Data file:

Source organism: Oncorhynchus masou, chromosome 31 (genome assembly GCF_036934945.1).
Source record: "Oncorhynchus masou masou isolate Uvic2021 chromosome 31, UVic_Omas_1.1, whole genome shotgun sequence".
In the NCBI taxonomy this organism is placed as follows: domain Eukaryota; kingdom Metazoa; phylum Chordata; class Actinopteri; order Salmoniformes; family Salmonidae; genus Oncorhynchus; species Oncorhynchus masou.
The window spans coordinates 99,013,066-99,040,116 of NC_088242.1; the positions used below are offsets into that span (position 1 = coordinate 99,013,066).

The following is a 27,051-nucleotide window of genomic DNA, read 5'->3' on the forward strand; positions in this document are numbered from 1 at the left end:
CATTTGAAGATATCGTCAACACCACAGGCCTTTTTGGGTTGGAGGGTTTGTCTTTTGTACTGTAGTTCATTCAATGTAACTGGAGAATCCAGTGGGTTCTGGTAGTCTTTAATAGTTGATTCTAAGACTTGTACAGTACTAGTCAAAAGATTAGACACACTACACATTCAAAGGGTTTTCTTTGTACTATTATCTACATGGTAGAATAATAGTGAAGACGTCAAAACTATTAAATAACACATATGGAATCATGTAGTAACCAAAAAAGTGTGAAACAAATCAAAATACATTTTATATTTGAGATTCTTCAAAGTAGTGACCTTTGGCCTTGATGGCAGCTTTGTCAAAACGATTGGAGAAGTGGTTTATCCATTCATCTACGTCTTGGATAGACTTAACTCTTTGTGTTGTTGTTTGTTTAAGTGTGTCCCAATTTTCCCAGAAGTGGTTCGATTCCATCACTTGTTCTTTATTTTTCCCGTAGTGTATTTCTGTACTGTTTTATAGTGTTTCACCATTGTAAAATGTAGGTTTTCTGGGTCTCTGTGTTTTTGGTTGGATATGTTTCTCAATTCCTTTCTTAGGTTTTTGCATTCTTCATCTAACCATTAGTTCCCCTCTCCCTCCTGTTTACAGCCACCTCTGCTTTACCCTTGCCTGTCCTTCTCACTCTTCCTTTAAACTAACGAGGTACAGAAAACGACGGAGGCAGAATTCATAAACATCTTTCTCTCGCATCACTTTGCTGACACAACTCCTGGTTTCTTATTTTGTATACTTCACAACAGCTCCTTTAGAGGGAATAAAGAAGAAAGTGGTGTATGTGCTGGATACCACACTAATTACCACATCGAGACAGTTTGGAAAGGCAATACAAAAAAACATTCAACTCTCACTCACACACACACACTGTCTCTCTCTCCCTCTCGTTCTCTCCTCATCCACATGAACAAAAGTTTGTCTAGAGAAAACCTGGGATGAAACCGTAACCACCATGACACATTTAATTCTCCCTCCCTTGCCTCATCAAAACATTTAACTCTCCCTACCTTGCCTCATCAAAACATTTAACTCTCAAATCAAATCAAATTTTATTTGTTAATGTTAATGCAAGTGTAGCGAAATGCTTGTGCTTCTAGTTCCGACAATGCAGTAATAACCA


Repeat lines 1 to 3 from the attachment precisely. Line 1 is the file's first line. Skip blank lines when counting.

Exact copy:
Source organism: Oncorhynchus masou, chromosome 31 (genome assembly GCF_036934945.1).
Source record: "Oncorhynchus masou masou isolate Uvic2021 chromosome 31, UVic_Omas_1.1, whole genome shotgun sequence".
In the NCBI taxonomy this organism is placed as follows: domain Eukaryota; kingdom Metazoa; phylum Chordata; class Actinopteri; order Salmoniformes; family Salmonidae; genus Oncorhynchus; species Oncorhynchus masou.